As some lament 2020 as a terrible year, others point out that systemic inequities have been woven into much of American history long before. Social media and uprisings have put police brutality, climate change, and political corruption into high relief.
Artist William Camargo has also been pointing out that systemic racism and gentrification disproportionately affect communities of color — and often start at the local level. In realizing that these histories aren’t taught at schools, Camargo created a photo series centering the Brown community in Anaheim and Orange County, California.
William Camargo: Origins & Displacements is a two-part storefront window exhibition at the Grand Central Art Center that continues the artist’s photojournalistic work in its focus on communities of color. These photos, however, are the artist’s move to insert himself into the canon of California photography, inspired by an aesthetic similar to artists like Laura Aguilar. These photos are purposefully staged, each one in rhythm with the other, prominently featuring Camargo in each frame.
Camargo tells Hyperallergic that he uses himself as “a marker or a kind of substitute for the past” and the people whose stories often go untold — “the people that live here and who also worked in the field and who worked making the city what it is today.”
Orange County has a deeply racist and troubling past: in the 1920s, the KKK had an enormous presence, hosting meetings of thousands of people in Anaheim. In “Damn I Can’t Go On This Side of the Park?” Camargo alludes to this history, standing with a sign obscuring his face and torso that reads “This Park Used to Be Segregated.” The OC Weekly, which Camargo referenced for these pieces, reports that Pearson Park “once kept Mexicans penned up in a segregated section of the park.” Bodies like his would not have been welcome in the park in relatively recent times.
“Damn, Four of Them Got Elected?!” shows Camargo in front of City Hall holding a sign that reads “In 1924 Four Klan Members Were Elected To The Anaheim City Council.” Although these images draw from historical moments, they collapse the past and present through the artist’s interventions. During a time when the racism and political connections of board members, candidates, and other authorities are being called out, the photograph feels chillingly relevant.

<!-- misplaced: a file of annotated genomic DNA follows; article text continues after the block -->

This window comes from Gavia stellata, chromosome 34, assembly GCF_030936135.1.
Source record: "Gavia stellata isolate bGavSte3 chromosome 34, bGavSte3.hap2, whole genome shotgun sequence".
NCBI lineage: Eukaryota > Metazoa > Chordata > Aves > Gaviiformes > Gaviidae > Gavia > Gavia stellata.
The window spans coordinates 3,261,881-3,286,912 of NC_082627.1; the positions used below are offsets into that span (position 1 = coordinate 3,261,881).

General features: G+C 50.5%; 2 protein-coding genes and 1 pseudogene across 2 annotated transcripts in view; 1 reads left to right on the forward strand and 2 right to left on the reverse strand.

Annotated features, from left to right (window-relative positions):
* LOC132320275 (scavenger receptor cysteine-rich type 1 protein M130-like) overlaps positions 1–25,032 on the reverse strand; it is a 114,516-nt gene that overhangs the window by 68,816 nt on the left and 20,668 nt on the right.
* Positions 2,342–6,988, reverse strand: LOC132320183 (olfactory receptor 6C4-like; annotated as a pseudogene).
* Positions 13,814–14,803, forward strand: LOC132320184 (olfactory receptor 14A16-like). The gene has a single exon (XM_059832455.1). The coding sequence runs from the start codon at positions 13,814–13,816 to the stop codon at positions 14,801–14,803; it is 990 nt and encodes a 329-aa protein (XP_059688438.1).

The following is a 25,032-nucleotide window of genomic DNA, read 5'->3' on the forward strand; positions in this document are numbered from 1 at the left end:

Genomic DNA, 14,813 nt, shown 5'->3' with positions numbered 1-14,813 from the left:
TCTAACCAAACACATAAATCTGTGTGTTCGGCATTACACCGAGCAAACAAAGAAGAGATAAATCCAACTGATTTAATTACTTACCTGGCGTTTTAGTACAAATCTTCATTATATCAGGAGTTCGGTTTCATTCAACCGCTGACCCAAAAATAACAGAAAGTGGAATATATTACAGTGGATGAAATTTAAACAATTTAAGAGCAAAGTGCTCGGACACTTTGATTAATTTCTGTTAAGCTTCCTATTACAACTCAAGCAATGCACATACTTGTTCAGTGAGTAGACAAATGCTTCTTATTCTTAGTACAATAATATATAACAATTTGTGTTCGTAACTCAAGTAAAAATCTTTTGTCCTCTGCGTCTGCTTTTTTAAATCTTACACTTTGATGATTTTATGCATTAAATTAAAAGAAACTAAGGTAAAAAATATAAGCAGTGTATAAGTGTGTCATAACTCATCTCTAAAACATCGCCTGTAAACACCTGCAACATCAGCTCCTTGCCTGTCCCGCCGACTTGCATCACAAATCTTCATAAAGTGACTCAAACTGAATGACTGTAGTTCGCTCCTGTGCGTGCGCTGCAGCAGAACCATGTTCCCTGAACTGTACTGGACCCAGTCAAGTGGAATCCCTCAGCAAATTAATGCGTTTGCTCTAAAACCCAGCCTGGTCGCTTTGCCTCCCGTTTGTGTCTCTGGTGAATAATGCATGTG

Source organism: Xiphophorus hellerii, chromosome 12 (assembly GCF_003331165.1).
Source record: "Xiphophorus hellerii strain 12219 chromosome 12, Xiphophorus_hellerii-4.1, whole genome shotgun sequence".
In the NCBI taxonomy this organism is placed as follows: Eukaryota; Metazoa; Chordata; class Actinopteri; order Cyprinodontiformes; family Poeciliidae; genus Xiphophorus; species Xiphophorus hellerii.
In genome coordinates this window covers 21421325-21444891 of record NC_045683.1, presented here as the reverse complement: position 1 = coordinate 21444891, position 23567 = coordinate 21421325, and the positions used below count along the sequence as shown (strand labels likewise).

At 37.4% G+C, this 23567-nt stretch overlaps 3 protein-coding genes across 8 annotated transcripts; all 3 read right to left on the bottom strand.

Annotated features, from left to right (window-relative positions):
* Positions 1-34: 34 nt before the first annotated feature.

Essential workers are highlighted as well, with pieces like “Did ya’ll forget we worked here?” — a photo that features a woman in front of the Sunkist Anaheim Packing House. While Camargo expects some pushback from officials and people in the area as he brings up these histories, he’s also been carrying this knowledge to schools in the hopes of creating a ripple effect.
Camargo asks: “What could be done when we do know the history — and how does that help improve situations to communities of color?”
William Camargo: Origins & Displacements continues at the storefront windows of CSUF Grand Central Art Center (GCAC) (125 N Broadway, Santa Ana, California) and Muzeo Museum & Cultural Center (241 S Anaheim Blvd, Anaheim, California) through December 31.
Camargo will be doing a performance at GCAC on Saturday, November 7 at 4pm (PST). It will be available for live, virtual viewing; check @begovichgallery for updates. Camargo will also be in conversation with Paul Mpagi Sepuya on December 5 at 11am (PST). You can access the virtual webinar here.
The Los Angeles-based photographer offers an updated version of the mythologized American cowboy, calling rodeos “the traditional drag of America.”
At its core Line Berg’s Fra Far manifests the anguish of a family whose loved one is convicted of a serious crime.
The Newark Museum of Art Presents Jazz Greats: Classic Photographs from the Bank of America Collection
Photographers Antony Armstrong Jones, Milt Hinton, Chuck Stewart, Barbara Morgan, and more capture a breadth of legendary and local musicians and performance artists. On view through August 21.
At first, simply watching people read In Search of Lost Time might seem dull; by the end, you’ll be itching to read or reread it yourself.
Duniyana Al-Amour was one of at least 44 Palestinians killed in Israel’s latest attack on Gaza.
Art and photographs, publications from the 19th and 20th centuries, manuscripts, posters and more are set to cross the auction block on August 18.
It is the first national museum in England to agree to restitute looted Benin items, increasing pressure on the British Museum to do the same.
The footprints, discovered on the salt flats of a US Air Force training site, are believed to date back to the last Ice Age.
An extraordinary variety of artists came to Jon Swihart and Kim Merrill’s backyard potlucks, discussing not just their work, but also the events and challenges of their lives.
With A Lion for Every House at the Art Institute of Chicago, Floating Museum riffs wildly on the art rental programs of some museums.
A Thing for the Mind takes Philip Guston’s 1978 painting “Story” as a starting point to examine the myriad ways in which this piece has filtered into the work of other painters.